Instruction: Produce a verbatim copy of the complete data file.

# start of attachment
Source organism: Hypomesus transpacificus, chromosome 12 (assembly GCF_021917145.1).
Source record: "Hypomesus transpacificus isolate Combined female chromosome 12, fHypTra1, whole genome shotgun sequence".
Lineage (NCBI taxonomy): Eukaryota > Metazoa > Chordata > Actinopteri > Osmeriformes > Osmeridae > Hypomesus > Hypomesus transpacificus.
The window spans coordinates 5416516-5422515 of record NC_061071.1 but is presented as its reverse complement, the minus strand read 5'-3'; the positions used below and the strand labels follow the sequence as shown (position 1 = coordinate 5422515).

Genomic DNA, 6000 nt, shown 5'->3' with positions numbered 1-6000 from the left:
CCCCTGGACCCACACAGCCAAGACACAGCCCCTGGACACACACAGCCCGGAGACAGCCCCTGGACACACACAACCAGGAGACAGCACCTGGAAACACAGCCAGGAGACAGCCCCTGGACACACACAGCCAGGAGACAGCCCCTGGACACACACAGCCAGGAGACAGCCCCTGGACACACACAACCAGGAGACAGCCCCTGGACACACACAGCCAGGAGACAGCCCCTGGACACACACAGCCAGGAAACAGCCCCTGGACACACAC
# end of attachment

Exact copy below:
Source organism: Hypomesus transpacificus, chromosome 12 (assembly GCF_021917145.1).
Source record: "Hypomesus transpacificus isolate Combined female chromosome 12, fHypTra1, whole genome shotgun sequence".
Lineage (NCBI taxonomy): Eukaryota > Metazoa > Chordata > Actinopteri > Osmeriformes > Osmeridae > Hypomesus > Hypomesus transpacificus.
The window spans coordinates 5416516-5422515 of record NC_061071.1 but is presented as its reverse complement, the minus strand read 5'-3'; the positions used below and the strand labels follow the sequence as shown (position 1 = coordinate 5422515).

Genomic DNA, 6000 nt, shown 5'->3' with positions numbered 1-6000 from the left:
CCCCTGGACCCACACAGCCAAGACACAGCCCCTGGACACACACAGCCCGGAGACAGCCCCTGGACACACACAACCAGGAGACAGCACCTGGAAACACAGCCAGGAGACAGCCCCTGGACACACACAGCCAGGAGACAGCCCCTGGACACACACAGCCAGGAGACAGCCCCTGGACACACACAACCAGGAGACAGCCCCTGGACACACACAGCCAGGAGACAGCCCCTGGACACACACAGCCAGGAAACAGCCCCTGGACACACAC